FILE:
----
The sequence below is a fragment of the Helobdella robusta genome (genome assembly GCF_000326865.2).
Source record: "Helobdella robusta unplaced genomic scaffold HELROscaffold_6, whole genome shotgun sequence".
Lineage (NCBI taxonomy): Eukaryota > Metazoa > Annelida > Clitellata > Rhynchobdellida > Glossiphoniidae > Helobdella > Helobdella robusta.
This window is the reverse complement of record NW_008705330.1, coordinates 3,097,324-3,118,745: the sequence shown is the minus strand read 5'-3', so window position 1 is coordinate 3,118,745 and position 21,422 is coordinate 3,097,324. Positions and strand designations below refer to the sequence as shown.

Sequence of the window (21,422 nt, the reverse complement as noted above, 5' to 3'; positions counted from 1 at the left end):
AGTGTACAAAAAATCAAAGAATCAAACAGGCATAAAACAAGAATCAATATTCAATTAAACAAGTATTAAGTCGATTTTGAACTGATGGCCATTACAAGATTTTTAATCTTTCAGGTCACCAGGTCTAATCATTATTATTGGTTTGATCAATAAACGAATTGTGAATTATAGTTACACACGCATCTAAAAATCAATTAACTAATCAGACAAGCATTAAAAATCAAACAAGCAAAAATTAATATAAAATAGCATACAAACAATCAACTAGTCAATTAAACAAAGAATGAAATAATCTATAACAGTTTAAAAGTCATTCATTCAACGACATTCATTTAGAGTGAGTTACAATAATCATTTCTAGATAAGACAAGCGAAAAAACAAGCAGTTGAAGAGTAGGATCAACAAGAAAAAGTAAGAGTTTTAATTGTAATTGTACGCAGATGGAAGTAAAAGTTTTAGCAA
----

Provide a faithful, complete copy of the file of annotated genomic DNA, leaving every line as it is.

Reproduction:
The sequence below is a fragment of the Helobdella robusta genome (genome assembly GCF_000326865.2).
Source record: "Helobdella robusta unplaced genomic scaffold HELROscaffold_6, whole genome shotgun sequence".
Lineage (NCBI taxonomy): Eukaryota > Metazoa > Annelida > Clitellata > Rhynchobdellida > Glossiphoniidae > Helobdella > Helobdella robusta.
This window is the reverse complement of record NW_008705330.1, coordinates 3,097,324-3,118,745: the sequence shown is the minus strand read 5'-3', so window position 1 is coordinate 3,118,745 and position 21,422 is coordinate 3,097,324. Positions and strand designations below refer to the sequence as shown.

Sequence of the window (21,422 nt, the reverse complement as noted above, 5' to 3'; positions counted from 1 at the left end):
AGTGTACAAAAAATCAAAGAATCAAACAGGCATAAAACAAGAATCAATATTCAATTAAACAAGTATTAAGTCGATTTTGAACTGATGGCCATTACAAGATTTTTAATCTTTCAGGTCACCAGGTCTAATCATTATTATTGGTTTGATCAATAAACGAATTGTGAATTATAGTTACACACGCATCTAAAAATCAATTAACTAATCAGACAAGCATTAAAAATCAAACAAGCAAAAATTAATATAAAATAGCATACAAACAATCAACTAGTCAATTAAACAAAGAATGAAATAATCTATAACAGTTTAAAAGTCATTCATTCAACGACATTCATTTAGAGTGAGTTACAATAATCATTTCTAGATAAGACAAGCGAAAAAACAAGCAGTTGAAGAGTAGGATCAACAAGAAAAAGTAAGAGTTTTAATTGTAATTGTACGCAGATGGAAGTAAAAGTTTTAGCAA